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RESEARCH PAPERS: Featured Section—Heat Transfer in Manufacturing

Transient Elastic and Viscoelastic Thermal Stresses During Laser Drilling of Ceramics

[+] Author and Article Information
M. F. Modest

Department of Mechanical Engineering, The Pennsylvania State University, University Park, PA 16802

J. Heat Transfer 120(4), 892-898 (Nov 01, 1998) (7 pages) doi:10.1115/1.2825908 History: Received December 30, 1997; Revised June 29, 1998; Online December 05, 2007

Abstract

Lasers appear to be particularly well suited to drill and shape hard and brittle ceramics, which are almost impossible to netshape to tight tolerances, and are presently machined in industry only by diamond grinding. Unfortunately, the large, focussed heat fluxes that allow the ready melting and ablation of material, also result in large localized thermal stresses within the narrow heat-affected zone, which can lead to microcracks, significant decrease in bending strength, and even catastrophic failure. In order to assess the where, when, and what stresses occur during laser drilling, that are responsible for cracks and decrease in strength, elastic and viscoelastic stress models have been incorporated into our two-dimensional drilling code. The code is able to predict temporal temperature fields as well as the receding solid surface during CW or pulsed laser drilling. Using the resulting drill geometry and temperature fields as well as the receding solid surface during CW of pulsed laser drilling. Using the resulting drill geometry and temperature field, elastic stresses as well as viscoelastic stresses are calculated as they develop and decay during the drilling process. The viscosity of the ceramic is treated as temperature-dependent, limiting viscoelastic effects to a thin layer near the ablation front where the ceramic has softened.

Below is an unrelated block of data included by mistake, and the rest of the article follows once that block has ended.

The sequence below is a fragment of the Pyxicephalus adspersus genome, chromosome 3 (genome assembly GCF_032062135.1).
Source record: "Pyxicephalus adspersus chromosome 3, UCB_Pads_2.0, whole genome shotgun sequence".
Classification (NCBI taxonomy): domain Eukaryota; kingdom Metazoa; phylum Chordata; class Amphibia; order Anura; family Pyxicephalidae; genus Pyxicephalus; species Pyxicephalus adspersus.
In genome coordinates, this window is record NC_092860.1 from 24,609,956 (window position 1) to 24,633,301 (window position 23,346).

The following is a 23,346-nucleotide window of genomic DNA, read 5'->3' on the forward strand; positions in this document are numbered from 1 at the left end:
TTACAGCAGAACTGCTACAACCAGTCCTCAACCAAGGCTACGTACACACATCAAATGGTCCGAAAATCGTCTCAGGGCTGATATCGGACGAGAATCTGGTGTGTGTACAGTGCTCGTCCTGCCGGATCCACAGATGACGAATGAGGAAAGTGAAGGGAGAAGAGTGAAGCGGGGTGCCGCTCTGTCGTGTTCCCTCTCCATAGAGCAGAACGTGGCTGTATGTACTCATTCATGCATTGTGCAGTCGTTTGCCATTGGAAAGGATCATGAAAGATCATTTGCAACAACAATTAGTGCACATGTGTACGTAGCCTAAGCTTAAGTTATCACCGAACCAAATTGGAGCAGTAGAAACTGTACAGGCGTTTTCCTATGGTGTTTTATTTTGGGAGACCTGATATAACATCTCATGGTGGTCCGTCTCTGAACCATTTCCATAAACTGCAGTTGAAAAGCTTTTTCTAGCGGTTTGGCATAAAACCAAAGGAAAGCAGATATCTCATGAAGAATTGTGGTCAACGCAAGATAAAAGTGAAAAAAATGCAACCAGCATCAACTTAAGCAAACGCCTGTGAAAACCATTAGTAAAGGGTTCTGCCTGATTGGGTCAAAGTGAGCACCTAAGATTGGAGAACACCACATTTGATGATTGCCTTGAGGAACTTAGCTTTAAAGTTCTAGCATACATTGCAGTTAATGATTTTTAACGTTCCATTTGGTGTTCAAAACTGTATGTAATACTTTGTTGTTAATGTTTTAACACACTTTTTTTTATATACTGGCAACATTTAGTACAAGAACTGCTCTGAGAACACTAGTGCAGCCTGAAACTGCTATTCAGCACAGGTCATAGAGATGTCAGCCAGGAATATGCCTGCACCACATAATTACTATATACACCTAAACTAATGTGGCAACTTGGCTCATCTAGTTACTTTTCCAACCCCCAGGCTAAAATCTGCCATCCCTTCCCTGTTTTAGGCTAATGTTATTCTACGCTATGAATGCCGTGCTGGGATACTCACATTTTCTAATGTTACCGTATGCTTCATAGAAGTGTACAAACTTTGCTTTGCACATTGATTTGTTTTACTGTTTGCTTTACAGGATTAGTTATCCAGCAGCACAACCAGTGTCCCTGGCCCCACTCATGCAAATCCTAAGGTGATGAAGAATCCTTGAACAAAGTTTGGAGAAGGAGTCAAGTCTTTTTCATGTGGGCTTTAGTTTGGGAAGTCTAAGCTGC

Copyright © 1998 by The American Society of Mechanical Engineers
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